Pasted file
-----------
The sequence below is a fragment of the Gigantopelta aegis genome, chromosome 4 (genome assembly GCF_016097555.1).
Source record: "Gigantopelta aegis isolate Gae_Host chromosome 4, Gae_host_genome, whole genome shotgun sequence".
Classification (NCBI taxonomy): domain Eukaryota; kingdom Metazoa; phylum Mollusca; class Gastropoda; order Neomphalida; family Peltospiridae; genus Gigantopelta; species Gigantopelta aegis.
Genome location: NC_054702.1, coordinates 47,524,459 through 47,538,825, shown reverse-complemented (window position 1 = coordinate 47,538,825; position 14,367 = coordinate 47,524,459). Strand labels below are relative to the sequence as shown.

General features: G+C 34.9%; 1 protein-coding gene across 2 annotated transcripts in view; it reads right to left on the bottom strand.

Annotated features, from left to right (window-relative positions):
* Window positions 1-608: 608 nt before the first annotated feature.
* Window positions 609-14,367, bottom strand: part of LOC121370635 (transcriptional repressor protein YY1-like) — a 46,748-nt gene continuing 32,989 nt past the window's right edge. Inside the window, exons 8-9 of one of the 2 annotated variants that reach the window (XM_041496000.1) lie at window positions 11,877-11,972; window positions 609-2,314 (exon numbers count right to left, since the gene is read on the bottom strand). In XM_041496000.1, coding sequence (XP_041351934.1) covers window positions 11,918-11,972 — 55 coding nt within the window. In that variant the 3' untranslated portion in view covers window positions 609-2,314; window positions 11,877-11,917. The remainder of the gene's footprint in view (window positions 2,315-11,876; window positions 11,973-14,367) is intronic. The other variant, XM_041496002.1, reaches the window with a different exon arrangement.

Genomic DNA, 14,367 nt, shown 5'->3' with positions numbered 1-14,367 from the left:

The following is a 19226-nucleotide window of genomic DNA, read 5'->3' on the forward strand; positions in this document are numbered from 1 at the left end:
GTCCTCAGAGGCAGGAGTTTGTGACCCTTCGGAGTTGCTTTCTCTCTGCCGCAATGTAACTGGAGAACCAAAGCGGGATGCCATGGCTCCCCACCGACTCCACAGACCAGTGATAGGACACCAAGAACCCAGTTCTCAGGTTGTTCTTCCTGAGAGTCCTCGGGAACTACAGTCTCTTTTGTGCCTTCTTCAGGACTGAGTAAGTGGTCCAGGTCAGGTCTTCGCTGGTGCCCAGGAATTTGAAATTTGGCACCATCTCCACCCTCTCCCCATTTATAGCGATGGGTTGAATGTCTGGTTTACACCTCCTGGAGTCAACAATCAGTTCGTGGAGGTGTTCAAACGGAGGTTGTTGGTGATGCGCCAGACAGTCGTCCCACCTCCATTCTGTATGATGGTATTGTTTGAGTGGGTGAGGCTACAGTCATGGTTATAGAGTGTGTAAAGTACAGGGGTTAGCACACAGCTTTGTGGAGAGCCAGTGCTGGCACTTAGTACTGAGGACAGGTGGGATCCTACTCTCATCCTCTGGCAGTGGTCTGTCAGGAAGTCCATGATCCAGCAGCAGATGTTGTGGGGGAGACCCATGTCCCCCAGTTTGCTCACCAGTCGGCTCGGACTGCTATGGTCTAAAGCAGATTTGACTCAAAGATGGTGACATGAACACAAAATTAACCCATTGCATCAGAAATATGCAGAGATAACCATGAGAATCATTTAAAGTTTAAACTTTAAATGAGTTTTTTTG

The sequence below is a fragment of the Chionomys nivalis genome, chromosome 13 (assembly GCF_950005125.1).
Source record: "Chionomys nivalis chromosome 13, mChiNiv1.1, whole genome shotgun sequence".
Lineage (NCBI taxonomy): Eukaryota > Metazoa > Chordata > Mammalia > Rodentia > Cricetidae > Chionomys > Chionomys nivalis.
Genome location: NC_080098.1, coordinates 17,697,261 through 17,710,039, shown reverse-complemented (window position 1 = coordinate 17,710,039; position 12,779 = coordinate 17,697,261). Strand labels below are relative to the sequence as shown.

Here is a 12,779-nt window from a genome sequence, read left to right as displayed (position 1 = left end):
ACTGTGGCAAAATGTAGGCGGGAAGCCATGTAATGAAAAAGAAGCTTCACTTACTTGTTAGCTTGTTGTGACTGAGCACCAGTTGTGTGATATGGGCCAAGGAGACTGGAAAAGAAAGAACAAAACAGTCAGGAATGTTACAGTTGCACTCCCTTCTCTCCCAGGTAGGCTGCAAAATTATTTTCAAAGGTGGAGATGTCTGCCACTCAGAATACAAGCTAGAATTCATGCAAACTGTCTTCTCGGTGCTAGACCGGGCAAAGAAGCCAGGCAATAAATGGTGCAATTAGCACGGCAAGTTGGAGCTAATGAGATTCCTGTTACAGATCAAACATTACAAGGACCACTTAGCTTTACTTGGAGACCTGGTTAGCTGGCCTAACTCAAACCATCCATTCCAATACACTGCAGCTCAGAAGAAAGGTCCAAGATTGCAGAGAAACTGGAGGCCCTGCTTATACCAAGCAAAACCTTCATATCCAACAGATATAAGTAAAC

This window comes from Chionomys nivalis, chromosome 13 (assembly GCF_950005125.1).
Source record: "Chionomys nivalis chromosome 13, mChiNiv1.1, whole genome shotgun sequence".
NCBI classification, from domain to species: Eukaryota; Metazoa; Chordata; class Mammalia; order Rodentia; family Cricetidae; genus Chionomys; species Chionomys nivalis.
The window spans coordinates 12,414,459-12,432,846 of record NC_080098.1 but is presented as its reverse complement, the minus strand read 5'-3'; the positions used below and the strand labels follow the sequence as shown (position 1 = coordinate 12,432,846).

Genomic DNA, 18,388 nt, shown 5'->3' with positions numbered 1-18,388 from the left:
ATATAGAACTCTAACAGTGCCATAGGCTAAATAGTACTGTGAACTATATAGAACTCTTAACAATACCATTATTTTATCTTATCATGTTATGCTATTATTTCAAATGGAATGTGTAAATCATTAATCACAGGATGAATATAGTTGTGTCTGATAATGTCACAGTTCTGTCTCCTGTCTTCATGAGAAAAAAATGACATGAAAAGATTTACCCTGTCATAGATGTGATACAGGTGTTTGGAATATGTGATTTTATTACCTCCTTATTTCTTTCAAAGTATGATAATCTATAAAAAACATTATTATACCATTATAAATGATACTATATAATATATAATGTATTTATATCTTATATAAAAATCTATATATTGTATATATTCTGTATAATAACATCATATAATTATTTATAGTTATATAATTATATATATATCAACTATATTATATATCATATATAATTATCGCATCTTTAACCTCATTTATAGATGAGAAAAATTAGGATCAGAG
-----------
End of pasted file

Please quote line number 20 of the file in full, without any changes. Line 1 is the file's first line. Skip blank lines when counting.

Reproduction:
NCBI classification, from domain to species: Eukaryota; Metazoa; Chordata; class Mammalia; order Rodentia; family Cricetidae; genus Chionomys; species Chionomys nivalis.